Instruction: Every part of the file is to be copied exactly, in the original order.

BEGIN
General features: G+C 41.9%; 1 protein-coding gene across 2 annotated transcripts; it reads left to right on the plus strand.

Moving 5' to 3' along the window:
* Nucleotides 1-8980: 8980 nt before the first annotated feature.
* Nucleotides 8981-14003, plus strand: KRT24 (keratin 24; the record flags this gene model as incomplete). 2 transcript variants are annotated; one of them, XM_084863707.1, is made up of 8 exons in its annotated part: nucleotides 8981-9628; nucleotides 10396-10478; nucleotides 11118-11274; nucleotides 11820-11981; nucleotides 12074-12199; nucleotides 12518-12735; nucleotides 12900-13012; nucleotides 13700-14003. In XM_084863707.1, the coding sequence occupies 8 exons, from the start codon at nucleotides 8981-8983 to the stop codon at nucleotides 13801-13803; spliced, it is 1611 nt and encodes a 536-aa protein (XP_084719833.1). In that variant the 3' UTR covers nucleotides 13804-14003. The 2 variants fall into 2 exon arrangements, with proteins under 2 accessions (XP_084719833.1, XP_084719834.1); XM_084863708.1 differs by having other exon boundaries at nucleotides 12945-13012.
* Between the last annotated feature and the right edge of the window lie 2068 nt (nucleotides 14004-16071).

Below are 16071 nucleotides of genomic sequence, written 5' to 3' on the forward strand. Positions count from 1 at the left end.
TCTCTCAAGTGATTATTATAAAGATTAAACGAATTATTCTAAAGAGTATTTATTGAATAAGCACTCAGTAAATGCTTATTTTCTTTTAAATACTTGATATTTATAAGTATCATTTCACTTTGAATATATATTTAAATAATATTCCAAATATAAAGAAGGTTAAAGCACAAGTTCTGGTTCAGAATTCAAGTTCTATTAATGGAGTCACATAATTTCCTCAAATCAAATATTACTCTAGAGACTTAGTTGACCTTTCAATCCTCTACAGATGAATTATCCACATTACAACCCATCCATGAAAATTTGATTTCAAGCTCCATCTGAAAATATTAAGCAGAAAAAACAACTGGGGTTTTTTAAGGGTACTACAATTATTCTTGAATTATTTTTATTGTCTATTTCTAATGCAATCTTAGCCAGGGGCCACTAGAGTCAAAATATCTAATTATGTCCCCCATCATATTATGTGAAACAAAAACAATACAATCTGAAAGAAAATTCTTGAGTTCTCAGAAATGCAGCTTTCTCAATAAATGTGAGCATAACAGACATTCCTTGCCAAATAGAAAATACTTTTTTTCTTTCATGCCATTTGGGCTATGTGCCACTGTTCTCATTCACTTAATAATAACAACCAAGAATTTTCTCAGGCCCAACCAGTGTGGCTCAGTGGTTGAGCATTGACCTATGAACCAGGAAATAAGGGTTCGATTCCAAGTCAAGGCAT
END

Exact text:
General features: G+C 41.9%; 1 protein-coding gene across 2 annotated transcripts; it reads left to right on the plus strand.

Moving 5' to 3' along the window:
* Nucleotides 1-8980: 8980 nt before the first annotated feature.
* Nucleotides 8981-14003, plus strand: KRT24 (keratin 24; the record flags this gene model as incomplete). 2 transcript variants are annotated; one of them, XM_084863707.1, is made up of 8 exons in its annotated part: nucleotides 8981-9628; nucleotides 10396-10478; nucleotides 11118-11274; nucleotides 11820-11981; nucleotides 12074-12199; nucleotides 12518-12735; nucleotides 12900-13012; nucleotides 13700-14003. In XM_084863707.1, the coding sequence occupies 8 exons, from the start codon at nucleotides 8981-8983 to the stop codon at nucleotides 13801-13803; spliced, it is 1611 nt and encodes a 536-aa protein (XP_084719833.1). In that variant the 3' UTR covers nucleotides 13804-14003. The 2 variants fall into 2 exon arrangements, with proteins under 2 accessions (XP_084719833.1, XP_084719834.1); XM_084863708.1 differs by having other exon boundaries at nucleotides 12945-13012.
* Between the last annotated feature and the right edge of the window lie 2068 nt (nucleotides 14004-16071).

Below are 16071 nucleotides of genomic sequence, written 5' to 3' on the forward strand. Positions count from 1 at the left end.
TCTCTCAAGTGATTATTATAAAGATTAAACGAATTATTCTAAAGAGTATTTATTGAATAAGCACTCAGTAAATGCTTATTTTCTTTTAAATACTTGATATTTATAAGTATCATTTCACTTTGAATATATATTTAAATAATATTCCAAATATAAAGAAGGTTAAAGCACAAGTTCTGGTTCAGAATTCAAGTTCTATTAATGGAGTCACATAATTTCCTCAAATCAAATATTACTCTAGAGACTTAGTTGACCTTTCAATCCTCTACAGATGAATTATCCACATTACAACCCATCCATGAAAATTTGATTTCAAGCTCCATCTGAAAATATTAAGCAGAAAAAACAACTGGGGTTTTTTAAGGGTACTACAATTATTCTTGAATTATTTTTATTGTCTATTTCTAATGCAATCTTAGCCAGGGGCCACTAGAGTCAAAATATCTAATTATGTCCCCCATCATATTATGTGAAACAAAAACAATACAATCTGAAAGAAAATTCTTGAGTTCTCAGAAATGCAGCTTTCTCAATAAATGTGAGCATAACAGACATTCCTTGCCAAATAGAAAATACTTTTTTTCTTTCATGCCATTTGGGCTATGTGCCACTGTTCTCATTCACTTAATAATAACAACCAAGAATTTTCTCAGGCCCAACCAGTGTGGCTCAGTGGTTGAGCATTGACCTATGAACCAGGAAATAAGGGTTCGATTCCAAGTCAAGGCAT